The Millennium Development Goals: the Importance of Good Governance, and the Challenging ‘Big Push’ and ‘Take Off’

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The Millennium Development Goals: The importance of good governance, and the challenging ‘big push’ and ‘take off’

ID 961771

“... those goals are unreachable”

IMF official in conversation with Jeffrey Sachs

Abstract: This paper discusses one of the issues that are at the heart of the debate on development: the achievement or not of the Millennium Development Goals (MDGs). The first part touches on the framework of the MDGs and has an overview of their not optimistic performance. The second section addresses the gaps and incoherence at national level that are playing a major role for slowing down the MDGs’ attainment. In the third part, the focus is on the other side of the medal: the politics at international level, which influences on the MDGs, with special emphasis on the failed promises and the role of international organisations. The fourth part is a discussion of one of the contemporary thinking on development theory: concepts such as ‘poverty trap’, ‘big push’ and ‘take off’, which have been proposed by Jeffrey Sachs, are analysed in the context of the MDGs and developing countries. The principal conclusions are that at national and international level, good governance and politics play a critical role for attaining the MDGs, and the mainstream theory of poverty trap, big push and take off should be handled with care, when providing policy recommendations.

I. Introduction: The Millennium Development Goals (MDGs)

The document of the MDGs comprises eight goals and eighteen targets to be achieved by 2015. The MDGs as part of the Millennium Declaration, pledged by almost all the leaders worldwide, in the Millennium Summit in September 2000, are the first agreement with measurable 48 indicators for monitoring their progress[1]. (United Nations, 2007).

Regarding the multidimensionality of the MDGs, Sachs mentions: ‘the MDGs wisely recognize that extreme poverty has many dimensions, not only low income, but also vulnerability to disease, exclusion from education, chronic hunger and undernutrition, lack of access to basic amenities such as clean water and sanitation, and environmental degradation such as deforestation and land erosion that threatens lives and livelihoods’ (2005: 213)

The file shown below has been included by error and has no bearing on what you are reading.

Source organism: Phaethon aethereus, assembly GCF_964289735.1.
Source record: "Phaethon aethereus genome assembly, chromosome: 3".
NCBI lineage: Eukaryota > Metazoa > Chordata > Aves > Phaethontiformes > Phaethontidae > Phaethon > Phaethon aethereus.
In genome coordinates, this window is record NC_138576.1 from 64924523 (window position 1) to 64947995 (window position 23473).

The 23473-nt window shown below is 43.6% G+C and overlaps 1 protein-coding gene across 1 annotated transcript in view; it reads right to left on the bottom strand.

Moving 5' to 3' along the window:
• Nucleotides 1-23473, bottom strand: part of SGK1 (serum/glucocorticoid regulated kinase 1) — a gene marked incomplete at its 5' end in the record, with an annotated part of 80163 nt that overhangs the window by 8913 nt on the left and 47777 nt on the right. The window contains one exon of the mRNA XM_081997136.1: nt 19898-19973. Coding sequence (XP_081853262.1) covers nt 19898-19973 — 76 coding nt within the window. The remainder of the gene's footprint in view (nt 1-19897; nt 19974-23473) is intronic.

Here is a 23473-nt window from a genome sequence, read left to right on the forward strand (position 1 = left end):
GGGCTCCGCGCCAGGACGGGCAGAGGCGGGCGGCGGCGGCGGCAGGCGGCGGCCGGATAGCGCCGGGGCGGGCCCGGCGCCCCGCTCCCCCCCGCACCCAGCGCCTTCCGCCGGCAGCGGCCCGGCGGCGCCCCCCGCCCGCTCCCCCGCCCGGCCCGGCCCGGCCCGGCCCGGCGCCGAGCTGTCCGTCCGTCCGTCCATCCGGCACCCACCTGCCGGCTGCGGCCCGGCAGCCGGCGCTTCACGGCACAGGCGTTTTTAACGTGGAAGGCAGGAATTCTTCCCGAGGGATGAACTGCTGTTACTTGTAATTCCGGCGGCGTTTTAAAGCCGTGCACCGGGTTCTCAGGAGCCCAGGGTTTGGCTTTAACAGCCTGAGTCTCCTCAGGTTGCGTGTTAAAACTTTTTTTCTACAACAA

However, the failure to achieve all the MDGs seems to be a concern highlighted by the United Nations (2007) in The Millennium Development Goals Report 2007, and other studies (Black and White, 2004). For instance, Vandemoortele (2004:124) offers us an overview of the MDGs performance. He argues that is it possible to see evidence of reduction in poverty, child mortality, cases of polio, HIV/AIDS, and improvement in education, nutrition. Though, there have been setbacks in some countries: increasing child mortality and malnutrition rates, decreasing primary school enrolment, increasing HIV cases, and wider gender gaps, which play a role against the achievement of the MDGs worldwide.

In the following sections, the main reasons for concluding that the MDGs are not fully supported are analysed in-depth.

II. Gaps and incoherence at national level

Taking into account the thoughts of Vandemoortele (2008) there are three political and technical problems that undermine the attainment of the MDGs: i) Adaptation instead of adoption

In many countries there was a ‘mindless adoption’ of the global objectives and targets, but unfortunately they were not adapted and transformed into national objectives and targets (Vandemoortele, 2008: 1). It seems that in many countries there was a process of acceptation of the MDGs, as a whole, including non relevant targets. Adaptation is a process that involves change and modification of the original objectives in order to make them suitable for the particularities of the country. Just as an example, in some countries Malaria is not a problem anymore. So, why those countries have to maintain...
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